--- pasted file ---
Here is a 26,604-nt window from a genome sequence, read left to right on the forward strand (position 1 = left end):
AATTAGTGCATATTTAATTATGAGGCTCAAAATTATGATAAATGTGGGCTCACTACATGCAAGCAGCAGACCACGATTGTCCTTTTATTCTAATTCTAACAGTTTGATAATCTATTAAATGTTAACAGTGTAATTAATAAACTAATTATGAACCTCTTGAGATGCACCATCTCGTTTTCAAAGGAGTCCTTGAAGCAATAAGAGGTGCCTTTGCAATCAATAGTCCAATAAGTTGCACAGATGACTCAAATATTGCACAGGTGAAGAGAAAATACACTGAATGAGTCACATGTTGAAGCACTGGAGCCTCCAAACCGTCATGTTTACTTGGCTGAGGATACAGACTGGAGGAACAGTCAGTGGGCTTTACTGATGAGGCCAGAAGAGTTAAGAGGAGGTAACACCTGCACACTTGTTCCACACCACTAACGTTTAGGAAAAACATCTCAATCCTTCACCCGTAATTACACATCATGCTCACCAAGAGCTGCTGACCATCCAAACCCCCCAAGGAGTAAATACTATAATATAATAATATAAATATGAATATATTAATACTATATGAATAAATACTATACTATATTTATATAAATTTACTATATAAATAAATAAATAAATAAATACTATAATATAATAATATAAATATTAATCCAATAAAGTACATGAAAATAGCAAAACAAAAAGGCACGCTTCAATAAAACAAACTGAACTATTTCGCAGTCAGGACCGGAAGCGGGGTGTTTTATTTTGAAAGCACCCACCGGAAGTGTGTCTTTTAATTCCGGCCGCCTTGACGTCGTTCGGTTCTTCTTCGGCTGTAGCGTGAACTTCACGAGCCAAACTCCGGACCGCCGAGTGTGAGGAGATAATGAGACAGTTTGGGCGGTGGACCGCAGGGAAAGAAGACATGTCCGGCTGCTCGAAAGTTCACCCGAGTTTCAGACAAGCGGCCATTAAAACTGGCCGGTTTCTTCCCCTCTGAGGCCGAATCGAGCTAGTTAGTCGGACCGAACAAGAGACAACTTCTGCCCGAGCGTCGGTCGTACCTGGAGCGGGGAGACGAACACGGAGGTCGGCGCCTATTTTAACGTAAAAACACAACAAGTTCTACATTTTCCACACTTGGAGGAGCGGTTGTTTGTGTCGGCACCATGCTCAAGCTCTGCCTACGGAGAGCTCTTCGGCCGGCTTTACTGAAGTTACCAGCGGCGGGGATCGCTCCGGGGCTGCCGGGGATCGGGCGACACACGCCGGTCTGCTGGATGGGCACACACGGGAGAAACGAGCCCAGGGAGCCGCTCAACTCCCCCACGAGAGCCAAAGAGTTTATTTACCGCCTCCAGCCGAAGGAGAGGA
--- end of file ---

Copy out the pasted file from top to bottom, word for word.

Here is a 26,604-nt window from a genome sequence, read left to right on the forward strand (position 1 = left end):
AATTAGTGCATATTTAATTATGAGGCTCAAAATTATGATAAATGTGGGCTCACTACATGCAAGCAGCAGACCACGATTGTCCTTTTATTCTAATTCTAACAGTTTGATAATCTATTAAATGTTAACAGTGTAATTAATAAACTAATTATGAACCTCTTGAGATGCACCATCTCGTTTTCAAAGGAGTCCTTGAAGCAATAAGAGGTGCCTTTGCAATCAATAGTCCAATAAGTTGCACAGATGACTCAAATATTGCACAGGTGAAGAGAAAATACACTGAATGAGTCACATGTTGAAGCACTGGAGCCTCCAAACCGTCATGTTTACTTGGCTGAGGATACAGACTGGAGGAACAGTCAGTGGGCTTTACTGATGAGGCCAGAAGAGTTAAGAGGAGGTAACACCTGCACACTTGTTCCACACCACTAACGTTTAGGAAAAACATCTCAATCCTTCACCCGTAATTACACATCATGCTCACCAAGAGCTGCTGACCATCCAAACCCCCCAAGGAGTAAATACTATAATATAATAATATAAATATGAATATATTAATACTATATGAATAAATACTATACTATATTTATATAAATTTACTATATAAATAAATAAATAAATAAATACTATAATATAATAATATAAATATTAATCCAATAAAGTACATGAAAATAGCAAAACAAAAAGGCACGCTTCAATAAAACAAACTGAACTATTTCGCAGTCAGGACCGGAAGCGGGGTGTTTTATTTTGAAAGCACCCACCGGAAGTGTGTCTTTTAATTCCGGCCGCCTTGACGTCGTTCGGTTCTTCTTCGGCTGTAGCGTGAACTTCACGAGCCAAACTCCGGACCGCCGAGTGTGAGGAGATAATGAGACAGTTTGGGCGGTGGACCGCAGGGAAAGAAGACATGTCCGGCTGCTCGAAAGTTCACCCGAGTTTCAGACAAGCGGCCATTAAAACTGGCCGGTTTCTTCCCCTCTGAGGCCGAATCGAGCTAGTTAGTCGGACCGAACAAGAGACAACTTCTGCCCGAGCGTCGGTCGTACCTGGAGCGGGGAGACGAACACGGAGGTCGGCGCCTATTTTAACGTAAAAACACAACAAGTTCTACATTTTCCACACTTGGAGGAGCGGTTGTTTGTGTCGGCACCATGCTCAAGCTCTGCCTACGGAGAGCTCTTCGGCCGGCTTTACTGAAGTTACCAGCGGCGGGGATCGCTCCGGGGCTGCCGGGGATCGGGCGACACACGCCGGTCTGCTGGATGGGCACACACGGGAGAAACGAGCCCAGGGAGCCGCTCAACTCCCCCACGAGAGCCAAAGAGTTTATTTACCGCCTCCAGCCGAAGGAGAGGA